Hunger is worsening among Palestinians in the besieged Gaza strip, aid agencies say, as the United Nations General Assembly prepares to vote on an immediate humanitarian ceasefire in the two-month-old conflict between Israel and Hamas.
Hundreds more civilians have died in Israel's assault on Gaza since the US on Friday vetoed a Security Council resolution calling for a ceasefire.
Most of Gaza's 2.3 million people have been driven from their homes and residents say it is impossible to find refuge or food in the densely populated coastal enclave. The UN World Food Program has said half of the population is starving.
"Hunger stalks everyone," UNRWA, the UN body responsible for Palestinian refugees, said on X.
Gazans said people forced to flee repeatedly were dying of hunger and cold as well as the bombardments, describing looting of aid trucks and sky high prices.
Israel says its instructions to people to move are among measures it is taking to protect civilians as it tries to root out Hamas militants who killed 1,200 people and took 240 hostage in an October 7 cross-border attack on Israel, according to Israeli tallies. About 100 hostages have since been freed.
Israel's retaliatory assault has killed 18,205 people and wounded nearly 50,000, according to the Gaza health ministry.
The 193-member General Assembly is likely on Tuesday to pass a draft resolution that mirrors the language of one that was blocked by the United States in the 15-member Security Council last week.
The vote was due a day after 12 Security Council envoys visited the Egyptian side of the Rafah border crossing with Gaza, the only place where limited humanitarian aid and fuel have entered.
US President Joe Biden, who has weathered intense criticism for his support of Israel's response to the October 7 attacks, told a White House celebration on Monday for the Jewish holiday of Hannukah that his commitment to Israel is "unshakeable."
However, State Department spokesperson Matthew Miller told reporters that Israel was no exception to US policy that any country receiving its weapons must comply with the laws of war.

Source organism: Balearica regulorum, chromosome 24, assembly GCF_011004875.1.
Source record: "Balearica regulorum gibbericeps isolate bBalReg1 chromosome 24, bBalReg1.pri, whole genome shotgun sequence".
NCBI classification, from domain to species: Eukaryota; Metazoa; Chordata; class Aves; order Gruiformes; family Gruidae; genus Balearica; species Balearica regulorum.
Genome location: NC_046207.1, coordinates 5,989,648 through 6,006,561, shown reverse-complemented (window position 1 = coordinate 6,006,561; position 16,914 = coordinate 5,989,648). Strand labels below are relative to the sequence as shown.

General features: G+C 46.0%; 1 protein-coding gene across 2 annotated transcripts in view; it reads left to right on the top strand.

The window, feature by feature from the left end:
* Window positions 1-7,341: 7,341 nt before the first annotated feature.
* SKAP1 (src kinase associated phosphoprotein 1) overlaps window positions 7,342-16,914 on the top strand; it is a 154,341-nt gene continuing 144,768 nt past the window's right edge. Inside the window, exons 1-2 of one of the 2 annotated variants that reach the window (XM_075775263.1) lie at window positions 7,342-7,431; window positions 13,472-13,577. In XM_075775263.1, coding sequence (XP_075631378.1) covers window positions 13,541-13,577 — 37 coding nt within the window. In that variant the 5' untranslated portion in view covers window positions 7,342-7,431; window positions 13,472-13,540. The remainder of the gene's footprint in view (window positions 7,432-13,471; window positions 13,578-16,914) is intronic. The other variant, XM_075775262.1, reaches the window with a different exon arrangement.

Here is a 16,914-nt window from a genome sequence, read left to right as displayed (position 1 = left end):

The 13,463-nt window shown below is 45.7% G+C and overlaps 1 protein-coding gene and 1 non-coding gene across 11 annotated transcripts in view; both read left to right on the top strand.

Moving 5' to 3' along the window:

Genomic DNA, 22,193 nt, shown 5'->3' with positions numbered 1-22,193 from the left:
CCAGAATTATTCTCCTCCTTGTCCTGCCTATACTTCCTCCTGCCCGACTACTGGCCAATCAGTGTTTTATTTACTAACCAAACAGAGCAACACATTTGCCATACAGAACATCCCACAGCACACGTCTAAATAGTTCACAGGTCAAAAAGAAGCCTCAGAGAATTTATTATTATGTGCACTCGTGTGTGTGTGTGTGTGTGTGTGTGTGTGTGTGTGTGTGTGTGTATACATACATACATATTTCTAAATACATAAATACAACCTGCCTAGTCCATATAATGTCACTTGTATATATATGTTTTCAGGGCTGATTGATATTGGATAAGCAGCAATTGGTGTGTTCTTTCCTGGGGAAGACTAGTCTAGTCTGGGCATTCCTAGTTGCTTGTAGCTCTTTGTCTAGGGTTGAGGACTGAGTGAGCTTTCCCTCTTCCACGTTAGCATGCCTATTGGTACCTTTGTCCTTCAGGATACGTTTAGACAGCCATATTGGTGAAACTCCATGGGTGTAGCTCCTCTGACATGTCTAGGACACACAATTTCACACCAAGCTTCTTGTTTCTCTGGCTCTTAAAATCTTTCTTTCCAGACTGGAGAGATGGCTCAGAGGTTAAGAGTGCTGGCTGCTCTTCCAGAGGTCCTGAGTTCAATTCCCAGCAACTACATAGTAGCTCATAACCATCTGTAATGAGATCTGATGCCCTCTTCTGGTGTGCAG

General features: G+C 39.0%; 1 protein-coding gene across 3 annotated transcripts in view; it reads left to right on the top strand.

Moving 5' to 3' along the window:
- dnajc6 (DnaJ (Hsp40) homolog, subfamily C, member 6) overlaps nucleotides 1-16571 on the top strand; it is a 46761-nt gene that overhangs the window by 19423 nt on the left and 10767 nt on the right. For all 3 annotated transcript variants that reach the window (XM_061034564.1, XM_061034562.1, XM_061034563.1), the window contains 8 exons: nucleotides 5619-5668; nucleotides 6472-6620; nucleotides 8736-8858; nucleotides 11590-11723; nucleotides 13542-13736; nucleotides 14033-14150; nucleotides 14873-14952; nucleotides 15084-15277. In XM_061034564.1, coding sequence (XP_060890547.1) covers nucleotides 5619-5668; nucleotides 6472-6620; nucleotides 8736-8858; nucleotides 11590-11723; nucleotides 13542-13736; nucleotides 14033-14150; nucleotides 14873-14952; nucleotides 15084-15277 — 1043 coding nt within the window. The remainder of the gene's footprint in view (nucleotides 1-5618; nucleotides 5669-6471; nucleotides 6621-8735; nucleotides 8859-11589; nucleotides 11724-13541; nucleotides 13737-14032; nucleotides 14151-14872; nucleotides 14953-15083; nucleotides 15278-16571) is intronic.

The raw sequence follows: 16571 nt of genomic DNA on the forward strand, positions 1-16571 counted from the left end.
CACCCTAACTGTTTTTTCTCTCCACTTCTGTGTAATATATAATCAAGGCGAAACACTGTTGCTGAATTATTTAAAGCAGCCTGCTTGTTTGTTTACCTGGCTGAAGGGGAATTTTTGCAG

"We are monitoring everything that happens in this conflict," Miller said. "We are engaged in conversations with the Israeli government."
Washington found images circulating on social media showing Palestinian men detained in Gaza in their underwear "deeply disturbing" and asked Israel to clarify the circumstances around the photographs, Miller added. Israel has said the men were stripped to make sure they were not hiding explosives or weapons.
The White House also said on Monday it was concerned about reports Israel used US-supplied white phosphorus munitions in an October attack in southern Lebanon and was seeking more information. The munitions, which can be legally used on battlefields to make smoke screens among other uses, can cause serious burns.
Israel said an allegation by Human Rights Watch that it uses white phosphorus munitions in Gaza and Lebanon was "unequivocally false".
UN officials say 1.9 million people - 85 per cent of Gaza's population - are displaced and describe the conditions in the southern areas where they have concentrated as hellish.
After the collapse of a week-long ceasefire on December 1, Israel began a ground offensive in the south and has since pushed from the east into the heart of Khan Younis city.
On Monday, militants and residents said fighters were preventing Israeli tanks moving farther west and clashing with Israeli forces in northern Gaza, where Israel had said its mission was largely complete.
Israel said dozens of Hamas fighters had surrendered and urged others to join them.
Residents reported exchanges of fire near the coastal road and Hamas media said fighters foiled an attempt by Israeli naval forces to make a landing of forces offshore.
Israeli bombing continued into the night on Monday, residents and health officials said. Medics said Israeli air strikes killed at least 15 people in separate strikes in the central and southern Gaza strip.
Australian Associated Press